One of the things I like doing when I visit a new city is take pictures and look at places from above. For me to do this in NYC, I chose Top of the Rock because:
1) you can include the Empire State Building in your pictures
2) there was barely a line of people to buy tickets (like 3 or 4 people in front of me)
3) it was close to my hostel (hehe).
Top of the Rock isn't as high as the Empire State but it offers great views of the city that never sleeps from the 70-story observation decks. You can buy a booklet, for 2 US (Jan 2010), including all the landmarks that you can see from here.
After buying the ticket, there's 3 short films that you can see while waiting to take the elevator (if there's a line, if not you can skip this). You'll then take the elevator to the first stop at the 6tth floor, that has an indoor observation deck and the Swarowski store. The top panel of the elevator is glass and as you go up, there's a small light show that reminded me of being teletransported or taken out of Stargate.
There's 2 outdoor observation decks on the 69th and 70th floor.
As of Jan 2010, a ticket for an adult cost 21 US. One good thing about the tickets for TotR is that they're timed, so you choose a date and time slot that suits you if you buy your ticket online.
At the 69th floor, there's a room that provides a light show called the Breezeway and it uses motion detectors to follow you wherever you go inside that room. You get a randomly selected color that can be blue, red or green. Sometimes you'd get one color, sometimes 2 or all 3, and the shapes go between a cross, a column or row or a whole wall.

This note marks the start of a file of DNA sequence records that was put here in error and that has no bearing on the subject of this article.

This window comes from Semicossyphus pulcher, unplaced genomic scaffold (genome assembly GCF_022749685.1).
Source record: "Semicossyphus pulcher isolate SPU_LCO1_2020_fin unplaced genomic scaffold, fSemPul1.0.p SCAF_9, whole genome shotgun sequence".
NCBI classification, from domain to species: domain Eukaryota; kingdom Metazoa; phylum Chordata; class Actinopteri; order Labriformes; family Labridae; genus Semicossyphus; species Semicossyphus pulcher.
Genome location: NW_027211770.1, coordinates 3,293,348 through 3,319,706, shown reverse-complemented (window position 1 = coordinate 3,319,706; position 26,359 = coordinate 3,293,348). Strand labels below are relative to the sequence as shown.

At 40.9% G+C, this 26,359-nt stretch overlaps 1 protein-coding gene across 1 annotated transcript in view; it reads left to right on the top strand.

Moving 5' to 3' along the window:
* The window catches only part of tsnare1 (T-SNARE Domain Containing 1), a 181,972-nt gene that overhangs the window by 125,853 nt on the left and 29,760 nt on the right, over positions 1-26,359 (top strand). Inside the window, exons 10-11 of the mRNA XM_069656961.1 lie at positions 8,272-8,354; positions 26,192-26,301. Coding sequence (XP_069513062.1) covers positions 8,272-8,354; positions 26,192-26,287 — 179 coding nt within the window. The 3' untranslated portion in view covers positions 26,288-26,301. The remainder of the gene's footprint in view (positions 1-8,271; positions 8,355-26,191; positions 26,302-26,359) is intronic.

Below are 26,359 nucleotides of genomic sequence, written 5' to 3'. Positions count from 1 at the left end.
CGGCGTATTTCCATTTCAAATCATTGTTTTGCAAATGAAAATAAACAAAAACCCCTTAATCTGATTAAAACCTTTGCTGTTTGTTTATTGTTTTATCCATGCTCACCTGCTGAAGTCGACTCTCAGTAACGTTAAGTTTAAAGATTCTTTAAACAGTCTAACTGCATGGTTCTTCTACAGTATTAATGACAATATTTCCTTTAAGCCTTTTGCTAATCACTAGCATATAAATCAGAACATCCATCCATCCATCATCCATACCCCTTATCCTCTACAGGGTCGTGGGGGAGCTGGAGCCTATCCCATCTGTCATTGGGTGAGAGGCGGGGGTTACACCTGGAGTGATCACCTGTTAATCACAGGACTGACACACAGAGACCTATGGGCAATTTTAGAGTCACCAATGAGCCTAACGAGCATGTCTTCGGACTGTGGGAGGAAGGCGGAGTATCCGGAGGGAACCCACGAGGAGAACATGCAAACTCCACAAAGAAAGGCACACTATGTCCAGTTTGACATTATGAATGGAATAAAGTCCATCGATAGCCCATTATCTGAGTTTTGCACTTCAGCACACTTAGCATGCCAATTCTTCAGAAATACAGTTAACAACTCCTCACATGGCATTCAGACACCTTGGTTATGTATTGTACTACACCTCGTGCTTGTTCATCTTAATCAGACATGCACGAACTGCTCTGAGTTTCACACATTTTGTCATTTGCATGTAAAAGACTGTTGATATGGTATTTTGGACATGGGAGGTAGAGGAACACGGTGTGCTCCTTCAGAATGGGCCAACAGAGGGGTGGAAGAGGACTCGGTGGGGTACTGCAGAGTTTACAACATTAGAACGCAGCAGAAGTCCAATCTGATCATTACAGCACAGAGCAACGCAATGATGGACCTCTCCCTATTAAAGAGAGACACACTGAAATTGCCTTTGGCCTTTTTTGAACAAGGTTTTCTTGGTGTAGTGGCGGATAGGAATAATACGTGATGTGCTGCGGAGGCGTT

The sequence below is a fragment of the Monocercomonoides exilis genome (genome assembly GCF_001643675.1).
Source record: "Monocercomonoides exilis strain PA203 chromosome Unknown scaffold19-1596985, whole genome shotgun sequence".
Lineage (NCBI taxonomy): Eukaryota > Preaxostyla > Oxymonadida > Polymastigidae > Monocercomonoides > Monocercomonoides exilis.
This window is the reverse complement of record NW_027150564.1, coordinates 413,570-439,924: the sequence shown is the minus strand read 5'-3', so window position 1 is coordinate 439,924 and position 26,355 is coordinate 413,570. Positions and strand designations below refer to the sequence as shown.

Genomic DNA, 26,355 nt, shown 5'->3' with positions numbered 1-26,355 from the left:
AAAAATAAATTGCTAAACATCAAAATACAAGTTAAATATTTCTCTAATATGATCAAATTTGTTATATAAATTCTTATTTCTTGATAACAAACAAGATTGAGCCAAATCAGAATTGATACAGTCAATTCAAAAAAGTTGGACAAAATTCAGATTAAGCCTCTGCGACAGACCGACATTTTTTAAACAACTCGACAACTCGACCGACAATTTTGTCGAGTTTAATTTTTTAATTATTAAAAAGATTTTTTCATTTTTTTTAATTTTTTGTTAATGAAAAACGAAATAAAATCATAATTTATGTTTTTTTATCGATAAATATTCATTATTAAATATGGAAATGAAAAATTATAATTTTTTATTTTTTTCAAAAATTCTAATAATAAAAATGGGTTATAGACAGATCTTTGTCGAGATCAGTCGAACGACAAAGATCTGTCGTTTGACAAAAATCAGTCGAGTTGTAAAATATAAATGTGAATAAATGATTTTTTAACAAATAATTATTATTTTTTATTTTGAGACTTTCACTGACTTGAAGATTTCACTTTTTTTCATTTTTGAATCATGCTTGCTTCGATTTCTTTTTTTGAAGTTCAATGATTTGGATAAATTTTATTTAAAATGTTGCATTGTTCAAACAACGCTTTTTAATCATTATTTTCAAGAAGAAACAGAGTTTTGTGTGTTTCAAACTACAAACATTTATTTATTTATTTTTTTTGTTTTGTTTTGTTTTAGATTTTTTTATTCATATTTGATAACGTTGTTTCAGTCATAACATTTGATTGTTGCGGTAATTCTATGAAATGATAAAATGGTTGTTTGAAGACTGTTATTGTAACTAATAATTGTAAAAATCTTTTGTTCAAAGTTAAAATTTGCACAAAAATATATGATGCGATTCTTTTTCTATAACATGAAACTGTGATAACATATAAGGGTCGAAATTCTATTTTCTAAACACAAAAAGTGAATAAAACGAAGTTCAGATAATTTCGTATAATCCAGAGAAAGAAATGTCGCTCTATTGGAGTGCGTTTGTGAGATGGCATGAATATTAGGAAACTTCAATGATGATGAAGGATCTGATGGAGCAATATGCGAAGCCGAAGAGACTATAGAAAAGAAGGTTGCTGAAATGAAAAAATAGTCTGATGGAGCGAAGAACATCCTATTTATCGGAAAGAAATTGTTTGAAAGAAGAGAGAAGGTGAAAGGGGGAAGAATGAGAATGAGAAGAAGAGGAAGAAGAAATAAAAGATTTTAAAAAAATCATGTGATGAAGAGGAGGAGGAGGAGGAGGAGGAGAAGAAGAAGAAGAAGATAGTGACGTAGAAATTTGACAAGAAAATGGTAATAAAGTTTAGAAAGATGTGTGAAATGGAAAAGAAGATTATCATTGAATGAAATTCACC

Here's a short video of VT'er VZ-Pam and I "dancing" in the Breezeway (on VT pcg821's NYC page).
I've seen it on TV and in movies countless times before, but watching the people ice skate in Rockefeller Center was mesmerizing for me. I know there were places to rent skates, but I didn't venture down to see how much. I'm spastic enough and didn't need to break my butt on the ice in public. Still, it was lots of fun to drink my hot cocoa from Dean and Deluca and watch the others.
If you are going to Top of the Rock please spend some time here.
the building is lovely (especially the lobby area) and the plaza outside is worth a look. When we were there it was all decked out for christmas (although we were too early for the lights on the tree) complete with an ice skating rink in the area outside that is used for a cafe during the summer months.
We spent some time just watching the ice skaters and taking in the atmosphere.
Rising to a height of 259 metres, the GE Building, as it is officially known, is one of the highest skyscrapers in Manhattan. It was completed in 1933 as part of a complex of buildings known as the Rockefeller Center covering a central location in Midtown Manhattan. The Art Déco building was designed by Raymond Hood, but other architects and artists contributed to the structure. It was originally named the RCA Building, after the Radio Corporation of American (RCA), a subsidiary of General Electric (GE), which was the building's main occupant. When GE re-acquired RCA in the 1980s, the building's name was officially changed to the GE Building. In New York, it is more commonly referred to as "30 Rock" because of its address: "30 Rockefeller Plaza". The building is also famous for having the headquarters of NBC Studios (a major TV channel also owned by GE), as well as for hosting the annual Christmas Tree. In the winter half of the year, an ice skating rink opens just outside the building.
A great place to stop for a while and just people watch. In the spring and summer, the center is set up for dining outdoors. In the winter it becomes a skating rink and is the home of the NYC christmas tree. You can also watch the NBC studios' banner news crawl, buy knock-off handbags (if that's your thing) and even catch the Rockettes performing their Christmas show during the Christmas season.